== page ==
The upward curve in the middle of your feet is called an arch while tendons are tight bands that attach the foot bones and heels. Stretched out tendons result in the formation of little or no arch — causing flat feet.
The collapsed arch of the foot (also called fallen arch) is a deformity that is either acquired (develops gradually as a result of injury or age) or congenital (occurs at the time of birth). Studies show that approximately 8 million adults in the U.S have fallen arches.
Here’s what you need to know about flat feet:
Since arches develop gradually throughout childhood, flat feet are normal in infants and toddlers. However, some people never develop them. Therefore, flat feet are a common variation in foot type and people may or may not experience associated problems.
In some cases, children have what we call a flexible flat foot — the arch isn’t visible when the child stands, but appears when they’re standing on tip toes or sitting. Plus, children often outgrow flat feet without complications.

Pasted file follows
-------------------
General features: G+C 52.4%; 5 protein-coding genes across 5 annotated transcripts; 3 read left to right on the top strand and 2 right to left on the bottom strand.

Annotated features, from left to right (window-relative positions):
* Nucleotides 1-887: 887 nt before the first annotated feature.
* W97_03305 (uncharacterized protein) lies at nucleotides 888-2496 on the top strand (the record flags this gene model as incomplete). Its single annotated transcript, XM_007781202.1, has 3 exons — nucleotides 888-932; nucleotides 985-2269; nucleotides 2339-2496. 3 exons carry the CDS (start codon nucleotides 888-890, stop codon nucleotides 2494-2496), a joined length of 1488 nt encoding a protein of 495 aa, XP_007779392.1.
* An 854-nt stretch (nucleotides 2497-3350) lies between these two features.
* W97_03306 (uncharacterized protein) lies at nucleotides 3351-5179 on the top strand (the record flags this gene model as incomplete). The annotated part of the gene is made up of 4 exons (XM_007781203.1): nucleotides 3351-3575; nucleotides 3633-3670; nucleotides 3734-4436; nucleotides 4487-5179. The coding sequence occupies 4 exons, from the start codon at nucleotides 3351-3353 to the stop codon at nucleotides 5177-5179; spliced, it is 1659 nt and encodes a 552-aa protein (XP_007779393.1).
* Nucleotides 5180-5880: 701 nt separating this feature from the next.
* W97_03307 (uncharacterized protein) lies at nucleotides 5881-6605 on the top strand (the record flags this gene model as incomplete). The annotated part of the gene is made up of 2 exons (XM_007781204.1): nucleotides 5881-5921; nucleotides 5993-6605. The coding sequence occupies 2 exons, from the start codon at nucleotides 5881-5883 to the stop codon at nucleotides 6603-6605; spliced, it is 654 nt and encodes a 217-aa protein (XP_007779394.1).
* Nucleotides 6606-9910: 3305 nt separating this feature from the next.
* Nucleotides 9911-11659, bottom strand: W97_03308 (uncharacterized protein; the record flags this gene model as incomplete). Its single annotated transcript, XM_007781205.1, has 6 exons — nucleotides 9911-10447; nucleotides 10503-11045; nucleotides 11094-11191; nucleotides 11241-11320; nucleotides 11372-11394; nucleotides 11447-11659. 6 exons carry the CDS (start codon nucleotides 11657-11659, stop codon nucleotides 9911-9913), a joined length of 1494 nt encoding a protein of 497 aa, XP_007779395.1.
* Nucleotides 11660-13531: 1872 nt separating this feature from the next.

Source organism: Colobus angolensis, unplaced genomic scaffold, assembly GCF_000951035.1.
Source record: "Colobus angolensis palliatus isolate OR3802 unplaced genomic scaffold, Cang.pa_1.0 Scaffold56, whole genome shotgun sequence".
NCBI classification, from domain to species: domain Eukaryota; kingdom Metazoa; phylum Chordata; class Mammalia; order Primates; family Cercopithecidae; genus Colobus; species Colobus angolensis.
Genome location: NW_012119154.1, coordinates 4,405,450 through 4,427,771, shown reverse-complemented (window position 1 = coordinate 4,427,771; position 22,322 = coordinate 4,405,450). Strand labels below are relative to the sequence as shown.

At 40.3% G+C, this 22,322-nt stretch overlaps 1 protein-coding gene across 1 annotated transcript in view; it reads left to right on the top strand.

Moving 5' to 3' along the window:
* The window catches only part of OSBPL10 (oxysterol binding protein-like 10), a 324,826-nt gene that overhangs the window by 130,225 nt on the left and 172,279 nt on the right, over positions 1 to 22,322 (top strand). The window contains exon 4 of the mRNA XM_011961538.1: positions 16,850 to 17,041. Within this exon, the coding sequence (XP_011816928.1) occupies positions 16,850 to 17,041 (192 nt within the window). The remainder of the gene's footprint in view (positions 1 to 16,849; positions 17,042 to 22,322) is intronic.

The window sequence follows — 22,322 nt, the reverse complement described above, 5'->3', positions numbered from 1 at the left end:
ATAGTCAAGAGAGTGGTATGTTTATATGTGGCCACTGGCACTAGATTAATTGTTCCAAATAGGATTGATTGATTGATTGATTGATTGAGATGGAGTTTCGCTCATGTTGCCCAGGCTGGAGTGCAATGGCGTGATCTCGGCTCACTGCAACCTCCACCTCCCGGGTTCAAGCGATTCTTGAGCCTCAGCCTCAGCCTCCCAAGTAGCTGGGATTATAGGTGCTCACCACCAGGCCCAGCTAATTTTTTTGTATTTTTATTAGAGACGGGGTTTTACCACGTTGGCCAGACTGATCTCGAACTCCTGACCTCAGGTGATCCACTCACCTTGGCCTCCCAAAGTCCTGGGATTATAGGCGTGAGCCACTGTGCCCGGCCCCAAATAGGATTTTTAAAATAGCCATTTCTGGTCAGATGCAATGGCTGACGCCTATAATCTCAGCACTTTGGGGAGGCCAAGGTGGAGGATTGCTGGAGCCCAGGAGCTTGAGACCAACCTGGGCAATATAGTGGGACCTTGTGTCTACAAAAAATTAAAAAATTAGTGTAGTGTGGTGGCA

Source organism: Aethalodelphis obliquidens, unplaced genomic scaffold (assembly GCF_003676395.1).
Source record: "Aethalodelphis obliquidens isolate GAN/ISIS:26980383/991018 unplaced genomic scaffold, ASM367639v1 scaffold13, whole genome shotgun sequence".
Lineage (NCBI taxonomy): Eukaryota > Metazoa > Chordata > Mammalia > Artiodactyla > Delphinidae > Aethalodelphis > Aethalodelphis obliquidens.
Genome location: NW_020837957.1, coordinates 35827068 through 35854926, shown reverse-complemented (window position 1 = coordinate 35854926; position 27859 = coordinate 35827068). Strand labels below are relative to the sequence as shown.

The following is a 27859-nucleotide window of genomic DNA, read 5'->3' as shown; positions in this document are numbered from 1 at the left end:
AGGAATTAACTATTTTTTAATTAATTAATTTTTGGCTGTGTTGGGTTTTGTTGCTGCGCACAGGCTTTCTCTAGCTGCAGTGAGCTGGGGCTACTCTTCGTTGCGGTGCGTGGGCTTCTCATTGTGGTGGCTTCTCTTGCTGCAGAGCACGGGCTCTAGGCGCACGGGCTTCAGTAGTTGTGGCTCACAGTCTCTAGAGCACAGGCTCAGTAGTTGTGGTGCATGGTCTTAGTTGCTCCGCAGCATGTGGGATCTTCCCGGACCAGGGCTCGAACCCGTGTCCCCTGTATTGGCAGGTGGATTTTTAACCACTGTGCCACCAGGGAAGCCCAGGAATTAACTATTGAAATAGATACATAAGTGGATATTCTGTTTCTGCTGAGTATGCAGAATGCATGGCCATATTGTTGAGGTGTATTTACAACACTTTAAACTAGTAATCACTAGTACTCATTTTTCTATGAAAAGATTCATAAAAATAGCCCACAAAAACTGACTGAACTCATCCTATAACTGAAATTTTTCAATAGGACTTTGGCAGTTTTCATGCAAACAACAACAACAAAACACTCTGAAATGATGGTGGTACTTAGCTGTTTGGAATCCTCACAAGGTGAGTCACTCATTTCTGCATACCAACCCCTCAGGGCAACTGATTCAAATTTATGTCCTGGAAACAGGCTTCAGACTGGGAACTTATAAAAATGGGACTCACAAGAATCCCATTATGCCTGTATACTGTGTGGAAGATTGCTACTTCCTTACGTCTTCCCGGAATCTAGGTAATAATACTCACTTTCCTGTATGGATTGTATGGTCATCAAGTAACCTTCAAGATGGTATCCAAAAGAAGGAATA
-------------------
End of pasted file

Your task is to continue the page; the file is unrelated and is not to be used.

Another cause of falling arches is wear over a long period which weakens and stretches out the tendons that support the arch and run inside the ankle.
Rheumatoid arthritis, dislocated bones, nerve problems and inflammation of posterior tibial tendon (PTT) can be some other causes of developing flat feet.
Here’s a list of risk factors involved in developing adult-acquired flat foot:
- Unequal leg length: Some people have one leg longer than the other which forces the longer limb to cause flat-footedness by flattening the arch.
- Pregnancy: Elastin production is increased during the pregnancy, increasing the elasticity of the connective tissues — mainly the tendons —causing temporary or permanent flat foot.
- Diabetes: Diabetes and can affect the blood flow to the connective tissues and muscles of the foot, resulting in flat foot.
Quite often people notice no problems and don’t require any invasive treatments to correct their flat feet deformity. However, here are some symptoms of flat feet that people do experience:
- Foot pain specifically in the arches or heels area
- Standing on toes and relative foot movement becomes difficult
- The inside of the ankles feel swelled
- Feet tire easily or consistent back and leg pain
We offer non-invasive treatments and surgical procedures to repair painful conditions pertaining to the foot and ankle — including repairing flat feet, bunion and hammertoe deformities arising from lower spine, knees or hips. Our Certified podiatric physicians also provide stem cells therapy for ankle and foot injuries. Contact our foot ankle institute in Miami today!